Effect of the “Almond Mom”

Effect of the “Almond Mom”

Effect of the “Almond Mom”

mom and kid baking

Is it possible to be too healthy? Some health experts are weighing in on this. The phrase “almond mom” has been circulating on social media in recent days. The phrase originated when a video went viral of someone on the popular television show “The Real Housewives of Beverly Hills.” In the video, a mom is caught telling her daughter to just “eat a couple almonds” after the daughter says she is hungry and feeling lightheaded. The video prompted hundreds of young adults to turn to social media and share their own accounts of similar experiences, and how the video clip reminded them of their own childhoods.

The moral of the story? The food restrictions some parents implement on themselves in front of their children can follow a child into adulthood. Abby Vladika, an OSF HealthCare family medicine advanced practice nurse, talks about the importance of eating a balanced diet and not being overly restrictive with the foods you eat.

“When patterns are developed at a young age – sometimes even as early as five, six, or seven years old – and we emphasize and focus on negative aspects of food, that can create a pattern that follows children. So when you are talking about foods with kids, you want to emphasize healthy choices,” says Vladika.

If you had an “almond mom” growing up, it can be hard to shake the habit of restricting certain foods from your diet, like carbohydrates and fats. Skipping the slice of cake at a birthday party or not eating a sandwich because you are avoiding bread are habits that may seem normal to you. But when kids begin to observe these habits they may start to pick up on them, and it becomes a domino effect cycle that can be hard to break.

While eating healthy is not a problem in and of itself, it can become a problem when food groups are completely avoided. Vladika says that there are not necessarily any “bad” food groups and that it is a better option to eat all food groups in moderation rather than avoiding a food group altogether. She adds that instilling this mindset in your kids is important as well.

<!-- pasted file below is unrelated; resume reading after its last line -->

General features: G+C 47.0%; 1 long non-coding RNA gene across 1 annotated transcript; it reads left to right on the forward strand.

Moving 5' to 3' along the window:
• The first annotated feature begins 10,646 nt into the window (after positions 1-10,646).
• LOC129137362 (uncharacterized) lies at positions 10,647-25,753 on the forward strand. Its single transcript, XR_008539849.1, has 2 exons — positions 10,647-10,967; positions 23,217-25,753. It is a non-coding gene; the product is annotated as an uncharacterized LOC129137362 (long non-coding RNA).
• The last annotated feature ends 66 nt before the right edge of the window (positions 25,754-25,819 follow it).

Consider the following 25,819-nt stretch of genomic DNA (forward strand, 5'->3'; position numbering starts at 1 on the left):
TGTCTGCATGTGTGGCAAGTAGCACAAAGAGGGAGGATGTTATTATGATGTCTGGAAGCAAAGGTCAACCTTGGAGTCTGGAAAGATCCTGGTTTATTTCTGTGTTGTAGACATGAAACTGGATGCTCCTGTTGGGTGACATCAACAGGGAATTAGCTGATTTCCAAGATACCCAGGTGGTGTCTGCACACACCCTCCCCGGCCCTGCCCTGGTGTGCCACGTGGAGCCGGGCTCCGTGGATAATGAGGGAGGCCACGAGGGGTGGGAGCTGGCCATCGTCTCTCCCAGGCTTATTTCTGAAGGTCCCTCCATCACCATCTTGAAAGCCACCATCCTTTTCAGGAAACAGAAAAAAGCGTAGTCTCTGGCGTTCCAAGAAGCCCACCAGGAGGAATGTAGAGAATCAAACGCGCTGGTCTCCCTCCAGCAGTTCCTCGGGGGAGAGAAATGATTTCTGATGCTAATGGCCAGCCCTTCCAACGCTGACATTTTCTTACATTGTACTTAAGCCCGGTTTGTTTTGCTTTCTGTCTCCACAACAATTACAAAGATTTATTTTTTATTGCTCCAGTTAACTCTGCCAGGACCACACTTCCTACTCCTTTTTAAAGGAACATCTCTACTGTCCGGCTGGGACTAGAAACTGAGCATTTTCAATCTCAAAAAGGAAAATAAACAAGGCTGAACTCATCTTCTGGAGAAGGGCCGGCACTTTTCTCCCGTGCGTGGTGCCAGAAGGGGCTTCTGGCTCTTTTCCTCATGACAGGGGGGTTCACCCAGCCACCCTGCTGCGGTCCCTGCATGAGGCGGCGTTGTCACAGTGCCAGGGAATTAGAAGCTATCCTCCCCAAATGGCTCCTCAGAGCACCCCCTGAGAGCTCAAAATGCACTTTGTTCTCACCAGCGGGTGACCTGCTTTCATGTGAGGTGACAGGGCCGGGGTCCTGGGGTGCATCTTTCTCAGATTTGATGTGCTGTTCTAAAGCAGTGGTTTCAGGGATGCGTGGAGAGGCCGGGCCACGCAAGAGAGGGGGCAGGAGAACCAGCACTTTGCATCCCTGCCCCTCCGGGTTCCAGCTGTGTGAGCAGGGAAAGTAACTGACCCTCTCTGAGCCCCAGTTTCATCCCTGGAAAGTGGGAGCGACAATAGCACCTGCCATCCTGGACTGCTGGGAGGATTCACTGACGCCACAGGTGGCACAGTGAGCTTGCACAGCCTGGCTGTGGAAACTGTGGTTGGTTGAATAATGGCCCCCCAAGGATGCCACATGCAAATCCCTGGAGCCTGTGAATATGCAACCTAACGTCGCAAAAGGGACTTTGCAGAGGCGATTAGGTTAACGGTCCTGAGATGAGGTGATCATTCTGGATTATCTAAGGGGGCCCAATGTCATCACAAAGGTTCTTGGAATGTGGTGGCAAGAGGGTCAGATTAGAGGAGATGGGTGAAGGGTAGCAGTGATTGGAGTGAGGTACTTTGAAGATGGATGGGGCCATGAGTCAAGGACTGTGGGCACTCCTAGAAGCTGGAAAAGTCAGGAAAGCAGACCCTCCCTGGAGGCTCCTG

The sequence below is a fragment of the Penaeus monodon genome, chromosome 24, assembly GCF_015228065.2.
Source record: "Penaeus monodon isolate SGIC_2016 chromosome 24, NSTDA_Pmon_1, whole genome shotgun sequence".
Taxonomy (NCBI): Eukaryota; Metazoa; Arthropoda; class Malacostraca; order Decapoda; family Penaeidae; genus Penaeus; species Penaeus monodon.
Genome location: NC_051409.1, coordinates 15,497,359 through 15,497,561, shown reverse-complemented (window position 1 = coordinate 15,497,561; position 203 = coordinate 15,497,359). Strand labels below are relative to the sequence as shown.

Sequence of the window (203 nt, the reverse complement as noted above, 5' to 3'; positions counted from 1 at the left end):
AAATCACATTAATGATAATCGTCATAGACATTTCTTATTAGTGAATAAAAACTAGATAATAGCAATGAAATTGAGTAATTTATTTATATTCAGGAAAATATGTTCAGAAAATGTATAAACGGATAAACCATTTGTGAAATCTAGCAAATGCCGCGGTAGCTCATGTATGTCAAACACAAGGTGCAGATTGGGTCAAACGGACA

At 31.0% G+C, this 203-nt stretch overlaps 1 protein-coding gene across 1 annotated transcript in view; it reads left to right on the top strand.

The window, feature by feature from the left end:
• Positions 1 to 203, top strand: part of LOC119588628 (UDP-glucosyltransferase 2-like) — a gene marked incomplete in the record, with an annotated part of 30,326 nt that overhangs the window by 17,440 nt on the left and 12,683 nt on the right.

“I’m a big advocate of healthy eating with balance, moderation, and really avoiding using the word ‘diet’ because diets tend to be trendy and not sustainable long-term. So overall, with kids, really set the foundation of healthy eating habits and how to incorporate those and discuss why certain foods are good foods versus mentioning ‘bad’ foods. Maybe instead explain why we eat more of something and less of another,” Vladika explains.

In addition to eating food groups in moderation, you should aim to opt for whole foods whenever possible. Some people pick groceries that appear to be the healthier option because they have labels like “sugar-free” or “fat-free” – but these may not necessarily be the healthiest options.

“When we look at foods that are considered fat-free or sugar-free, a lot of times they are processed and may be filled with additives and preservatives – things that are not great for our bodies and aren’t easy to digest,” says Vladika.

Furthermore, some people try to avoid eating fruit altogether because it contains sugar. This type of sugar, however, is not the same as the added sugar that is found in something like candy. Vladika says it is important to know the difference, and that not all sugars are unhealthy. The same can be said for foods containing fats. While fatty foods such as French fries and fast food do not need to be avoided altogether, the kind of fat in those foods should be consumed less frequently. Healthy fats such as avocados and olive oil, however, are good for the body and should not be avoided.

The bottom line is that there is no one food group that should be avoided altogether.

“Unless you have a chronic medical condition like Crohn’s or celiac disease or you are gluten intolerant where obviously you want to avoid those foods that might flare up those diseases, but restrictive eating should just really be considered just eating in moderation is what’s best,” Vladika advises.

Whether you are working to break old eating habits or are aiming to instill healthy eating habits in your own kids, remember that there is no such thing as a “bad” food. While some foods are healthier than others, eating and enjoying all foods in moderation is key.

Visit http://www.myplate.gov to learn more about whole foods and nutrition guidelines.

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